Photo: AP/David Guttenfelder
Turmoil is brewing in North Korea, but it has little to do with the country’s relationship with the West.It has everything to do with a political power-struggle quietly taking place at the highest levels of government, argue Ian Bremmer and David Gordon of the Eurasia Group in a report about the world’s greatest political risks in 2012.
The newly powerful Kim Jong-un is inadequately prepared for his new leadership role, and while he may remain the de-facto head of government, conflict about who is going to pull the strings could bring the country—and maybe even China-U.S. relations—to the brink of catastrophe.
Bremmer and Gordon write:
Kim Jong-un may remain in place, but he is very unlikely to actually run the country. Those around him and other stakeholders—almost certainly encouraged by China—will have decided that this is the best outcome for the moment. In coming months, we should not be at all surprised to see provocative external acts meant to prove that the government is firmly in place and not to be trifled with.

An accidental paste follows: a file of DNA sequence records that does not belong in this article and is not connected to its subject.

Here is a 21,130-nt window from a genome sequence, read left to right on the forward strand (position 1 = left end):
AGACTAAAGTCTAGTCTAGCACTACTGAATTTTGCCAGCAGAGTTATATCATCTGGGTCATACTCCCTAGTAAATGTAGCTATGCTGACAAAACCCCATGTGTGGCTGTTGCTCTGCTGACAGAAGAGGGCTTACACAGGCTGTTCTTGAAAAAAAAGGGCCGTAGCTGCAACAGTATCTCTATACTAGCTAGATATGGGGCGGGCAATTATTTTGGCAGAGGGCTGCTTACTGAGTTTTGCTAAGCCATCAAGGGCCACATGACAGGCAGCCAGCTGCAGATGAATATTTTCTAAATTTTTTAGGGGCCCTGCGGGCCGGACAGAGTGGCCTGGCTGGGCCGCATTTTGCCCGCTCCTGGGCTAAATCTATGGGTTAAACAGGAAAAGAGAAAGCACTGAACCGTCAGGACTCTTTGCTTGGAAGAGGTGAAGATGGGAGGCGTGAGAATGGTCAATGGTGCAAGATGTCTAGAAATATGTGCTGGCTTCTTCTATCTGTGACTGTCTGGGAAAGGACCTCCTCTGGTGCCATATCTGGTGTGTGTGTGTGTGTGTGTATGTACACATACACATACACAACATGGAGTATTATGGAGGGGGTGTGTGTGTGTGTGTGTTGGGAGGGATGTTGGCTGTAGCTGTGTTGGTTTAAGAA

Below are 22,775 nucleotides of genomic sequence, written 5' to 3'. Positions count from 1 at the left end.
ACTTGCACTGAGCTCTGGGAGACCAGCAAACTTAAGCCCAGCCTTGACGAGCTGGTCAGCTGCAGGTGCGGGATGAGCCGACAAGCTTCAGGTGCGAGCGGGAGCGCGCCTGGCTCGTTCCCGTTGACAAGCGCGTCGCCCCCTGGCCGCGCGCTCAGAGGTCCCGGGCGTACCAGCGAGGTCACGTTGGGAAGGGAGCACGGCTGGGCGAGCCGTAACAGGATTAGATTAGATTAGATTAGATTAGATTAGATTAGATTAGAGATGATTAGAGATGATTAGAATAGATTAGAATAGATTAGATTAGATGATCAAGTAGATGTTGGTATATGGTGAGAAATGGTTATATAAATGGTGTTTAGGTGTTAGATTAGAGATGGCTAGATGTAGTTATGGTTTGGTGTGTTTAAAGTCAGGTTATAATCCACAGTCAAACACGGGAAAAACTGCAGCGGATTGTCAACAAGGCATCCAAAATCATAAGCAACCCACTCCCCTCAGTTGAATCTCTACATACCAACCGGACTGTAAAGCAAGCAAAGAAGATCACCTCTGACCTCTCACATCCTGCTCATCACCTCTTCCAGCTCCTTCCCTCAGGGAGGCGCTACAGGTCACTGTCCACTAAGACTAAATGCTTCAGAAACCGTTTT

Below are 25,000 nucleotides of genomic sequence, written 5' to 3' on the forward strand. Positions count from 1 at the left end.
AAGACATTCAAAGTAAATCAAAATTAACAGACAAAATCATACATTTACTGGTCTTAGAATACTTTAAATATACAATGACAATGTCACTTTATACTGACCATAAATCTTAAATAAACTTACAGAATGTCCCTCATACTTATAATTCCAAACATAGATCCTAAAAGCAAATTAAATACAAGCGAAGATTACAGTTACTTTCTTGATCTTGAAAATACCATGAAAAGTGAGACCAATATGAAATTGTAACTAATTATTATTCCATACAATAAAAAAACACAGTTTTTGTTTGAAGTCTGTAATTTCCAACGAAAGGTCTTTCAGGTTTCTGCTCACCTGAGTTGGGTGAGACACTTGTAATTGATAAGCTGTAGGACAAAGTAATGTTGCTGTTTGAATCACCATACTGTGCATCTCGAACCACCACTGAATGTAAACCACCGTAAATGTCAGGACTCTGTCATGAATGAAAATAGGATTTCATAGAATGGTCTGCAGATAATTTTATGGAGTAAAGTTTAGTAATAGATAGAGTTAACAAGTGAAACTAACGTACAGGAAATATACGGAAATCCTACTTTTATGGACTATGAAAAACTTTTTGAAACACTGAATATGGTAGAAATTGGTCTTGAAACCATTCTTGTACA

Alternatively, we could pick up signals of infighting at the highest levels of government. Those within the leadership who fear a fall from favour have clear incentives to derail the process of consolidation of power. That won’t happen openly or immediately. (As they used to say in the British special forces, in a hostile environment you shoot the first person who moves. There’s a serious first mover disadvantage in a totalitarian transition). But the initial calm may not last long, and it’s almost impossible to predict exactly what sort of political risk the elite might produce. As we’ve seen in recent months, another belligerent international act could be just the thing to provoke a state of crisis and rally North Korea’s powerbrokers to the regime.
In the worst-case scenario of rapid government collapse, US and South Korean forces would move north to secure North Korea’s nuclear sites, while China would likely send forces across the Yalu River to block any flood of refugees and restore basic security, creating the potential for unintended conflict given the absence of any joint US-China contingency planning.
NOW WATCH: Briefing videos
Business Insider Emails & Alerts
Site highlights each day to your inbox.